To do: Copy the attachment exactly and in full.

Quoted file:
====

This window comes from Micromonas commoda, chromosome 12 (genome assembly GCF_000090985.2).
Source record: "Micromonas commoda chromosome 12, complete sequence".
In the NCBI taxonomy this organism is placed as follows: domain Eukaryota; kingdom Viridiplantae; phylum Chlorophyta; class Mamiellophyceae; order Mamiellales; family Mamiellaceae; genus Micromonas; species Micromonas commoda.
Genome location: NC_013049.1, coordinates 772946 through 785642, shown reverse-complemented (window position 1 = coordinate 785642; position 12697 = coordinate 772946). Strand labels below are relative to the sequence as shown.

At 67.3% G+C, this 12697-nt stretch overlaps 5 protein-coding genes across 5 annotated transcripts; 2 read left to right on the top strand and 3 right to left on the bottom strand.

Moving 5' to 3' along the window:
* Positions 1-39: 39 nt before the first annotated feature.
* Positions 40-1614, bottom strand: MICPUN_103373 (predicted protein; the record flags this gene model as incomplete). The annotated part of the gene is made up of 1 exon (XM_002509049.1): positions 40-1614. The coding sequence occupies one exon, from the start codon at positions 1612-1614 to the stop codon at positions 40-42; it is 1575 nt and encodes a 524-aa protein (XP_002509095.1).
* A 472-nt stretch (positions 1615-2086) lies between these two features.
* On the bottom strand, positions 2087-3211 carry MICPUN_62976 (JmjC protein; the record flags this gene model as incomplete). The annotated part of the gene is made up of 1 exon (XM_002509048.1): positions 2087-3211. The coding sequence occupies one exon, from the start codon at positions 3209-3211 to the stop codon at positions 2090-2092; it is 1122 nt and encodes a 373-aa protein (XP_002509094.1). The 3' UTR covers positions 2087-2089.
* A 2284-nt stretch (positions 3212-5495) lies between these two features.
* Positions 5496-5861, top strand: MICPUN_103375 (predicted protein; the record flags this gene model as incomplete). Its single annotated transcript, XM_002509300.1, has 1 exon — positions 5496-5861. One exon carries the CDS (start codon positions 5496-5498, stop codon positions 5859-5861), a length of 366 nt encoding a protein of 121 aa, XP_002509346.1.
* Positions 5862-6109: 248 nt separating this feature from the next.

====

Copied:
This window comes from Micromonas commoda, chromosome 12 (genome assembly GCF_000090985.2).
Source record: "Micromonas commoda chromosome 12, complete sequence".
In the NCBI taxonomy this organism is placed as follows: domain Eukaryota; kingdom Viridiplantae; phylum Chlorophyta; class Mamiellophyceae; order Mamiellales; family Mamiellaceae; genus Micromonas; species Micromonas commoda.
Genome location: NC_013049.1, coordinates 772946 through 785642, shown reverse-complemented (window position 1 = coordinate 785642; position 12697 = coordinate 772946). Strand labels below are relative to the sequence as shown.

At 67.3% G+C, this 12697-nt stretch overlaps 5 protein-coding genes across 5 annotated transcripts; 2 read left to right on the top strand and 3 right to left on the bottom strand.

Moving 5' to 3' along the window:
* Positions 1-39: 39 nt before the first annotated feature.
* Positions 40-1614, bottom strand: MICPUN_103373 (predicted protein; the record flags this gene model as incomplete). The annotated part of the gene is made up of 1 exon (XM_002509049.1): positions 40-1614. The coding sequence occupies one exon, from the start codon at positions 1612-1614 to the stop codon at positions 40-42; it is 1575 nt and encodes a 524-aa protein (XP_002509095.1).
* A 472-nt stretch (positions 1615-2086) lies between these two features.
* On the bottom strand, positions 2087-3211 carry MICPUN_62976 (JmjC protein; the record flags this gene model as incomplete). The annotated part of the gene is made up of 1 exon (XM_002509048.1): positions 2087-3211. The coding sequence occupies one exon, from the start codon at positions 3209-3211 to the stop codon at positions 2090-2092; it is 1122 nt and encodes a 373-aa protein (XP_002509094.1). The 3' UTR covers positions 2087-2089.
* A 2284-nt stretch (positions 3212-5495) lies between these two features.
* Positions 5496-5861, top strand: MICPUN_103375 (predicted protein; the record flags this gene model as incomplete). Its single annotated transcript, XM_002509300.1, has 1 exon — positions 5496-5861. One exon carries the CDS (start codon positions 5496-5498, stop codon positions 5859-5861), a length of 366 nt encoding a protein of 121 aa, XP_002509346.1.
* Positions 5862-6109: 248 nt separating this feature from the next.